where dW represents the Wiener process with the zero mean and the variance equal to t. While this is a standard definition (Gardiner 1985), note for clarity that MacKinnon & Craig (1991) and Conway et al. (1998) adopted a different definition of W, in which the variance is given by 2t.

Because only one of the two equations above contains a noise term, they can be easily combined into the following equation:

$\displaystyle {\rm d} \mu = \left[ \frac{1 - \mu^2}{r \mu} -
\frac{2\nu_0}{c} \left( \frac{r}{r_0} \right)^{-b}
\right] {\rm d}r$$\displaystyle + \left[ \frac{2\nu_0}{c} \left( \frac{r}{r_0} \right)^{-b}
\frac{1 - \mu^2}{\mu} \right]^{1/2} {\rm d}W(r).$     (6)

This stochastic differential equation leads to ordinary differential equations for the moments of the particle distribution and thus provides the basis for the analysis that follows.

3 Moments of the particle distribution

Consider first the limiting case of a strongly anisotropic distribution, so that $\mu \simeq 1$ is the main region of interest. Averaging the exact Eq. (6) gives the following equation for the first moment of the angular distribution:

\begin{displaymath}\frac{\rm d}{{\rm d}r}
\langle \mu \rangle = \frac{1}{r}
...angle - \frac{2 \nu_0}{c}
\left( \frac{r}{r_0} \right)^{-b}.
\end{displaymath} (7)

In the limit $\eta = 1 - \mu \to 0$, the equation takes a simpler form:

\begin{displaymath}- \frac{\rm d}{{\rm d}r} \langle \eta \rangle =
...rangle - \frac{2 \nu_0}{c} \left( \frac{r}{r_0} \right)^{-b}.
\end{displaymath} (8)

The solution is given by

\begin{displaymath}\langle \eta \rangle =
\left( \frac{r_0}{r} \right)^{2} \lef...
...u_0 r_0}{(3-b) c} \left( \frac{r}{r_0} \right)^{3-b} \right].
\end{displaymath} (9)

Clearly b>1 provides a sufficient condition for an anisotropic distribution formation. Now the condition $\langle \eta (r_{\rm h}) \rangle \simeq 1$ gives the cosmic-ray halo size $r_{\rm h}$, identified with the particle escape region:

\begin{displaymath}\left( \frac{r_{\rm h}}{r_0} \right)^{2} \simeq \langle \eta ...
... (E) r_0}{(3-b) c} \left( \frac{r_{\rm h}}{r_0} \right)^{3-b}.
\end{displaymath} (10)

This estimate generalizes Eq. (12) in Dogiel et al. (1993). In particular, their Eq. (12) does not contain the first term on the righthand side, which can describe the effect of adiabatic focusing in the presence of a large-scale regular magnetic field. Notably, Dogiel et al.'s analysis implies a different numerical factor in the expression for $ \langle \eta \rangle$ because a factor of 2 is missing and the term $-2 \nu \eta \partial f / \partial \eta$ is neglected on the righthand side of their Eq. (14). Thus the present analysis appears to be not only somewhat simpler but also more accurate.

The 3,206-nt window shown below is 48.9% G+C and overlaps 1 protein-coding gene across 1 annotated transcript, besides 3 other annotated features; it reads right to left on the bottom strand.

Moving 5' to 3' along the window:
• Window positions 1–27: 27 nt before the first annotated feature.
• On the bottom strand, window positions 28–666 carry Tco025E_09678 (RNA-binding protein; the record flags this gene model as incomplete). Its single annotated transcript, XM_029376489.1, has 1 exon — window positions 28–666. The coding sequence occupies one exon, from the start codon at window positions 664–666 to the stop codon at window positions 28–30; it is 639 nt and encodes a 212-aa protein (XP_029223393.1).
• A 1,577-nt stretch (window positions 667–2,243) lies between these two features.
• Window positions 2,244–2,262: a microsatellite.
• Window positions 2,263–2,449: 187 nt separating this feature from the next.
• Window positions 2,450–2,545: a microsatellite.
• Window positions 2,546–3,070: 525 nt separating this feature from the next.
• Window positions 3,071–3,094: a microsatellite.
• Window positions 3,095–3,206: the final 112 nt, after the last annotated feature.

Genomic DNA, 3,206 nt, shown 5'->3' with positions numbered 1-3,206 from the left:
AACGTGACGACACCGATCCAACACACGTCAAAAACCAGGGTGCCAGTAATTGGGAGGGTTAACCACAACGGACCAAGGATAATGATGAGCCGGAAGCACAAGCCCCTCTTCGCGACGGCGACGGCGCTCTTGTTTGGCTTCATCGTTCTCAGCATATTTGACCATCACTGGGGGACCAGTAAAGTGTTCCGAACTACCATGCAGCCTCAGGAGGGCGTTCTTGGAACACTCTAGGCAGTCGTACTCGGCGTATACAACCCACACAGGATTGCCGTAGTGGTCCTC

The stochastic differential Eq. (6) retains the full information about the evolution of the particle distribution function. The key point is that equations describing distribution moments of any order can be easily written down using the Ito formula (e.g., Mikosch 1998). This allows one to analyze the problem in both diffusion and runaway regions in a straightforward manner. For example, the equation for the second moment is obtained by using Eq. (6) in the Ito formula for ${\rm d} \mu^2 = 2 \mu {\rm d} \mu + ({\rm d} \mu)^2 $ and averaging:

$\displaystyle \frac{\rm d}{{\rm d}r} \left\langle \mu^2 \right\rangle =
...rac{r}{r_0} \right)^{-b}
\left\langle \frac{1 - \mu^2}{\mu} \right\rangle \cdot$     (11)

Combining the exact Eqs. (7) and (11) gives
$\displaystyle \frac{\rm d}{{\rm d}r} \langle \mu^2 \rangle = \frac{2}{r}
...angle \mu \rangle + \frac{4 \nu_0^2}{c^2} \left( \frac{r}{r_0} \right)^{-2b} r.$     (12)

Now suppose that the initial distribution is isotropic, $\langle \mu \rangle_0 = 0$ at r=r0. Since $ {\rm d} \langle \mu^2 \rangle / {\rm d}r > 0 $, the dispersion of the distribution will inevitably increase. Assuming that $\langle \mu \rangle \simeq 0$ for r sufficiently close to r0, the equation above can be solved to give a completely new result for the dispersion: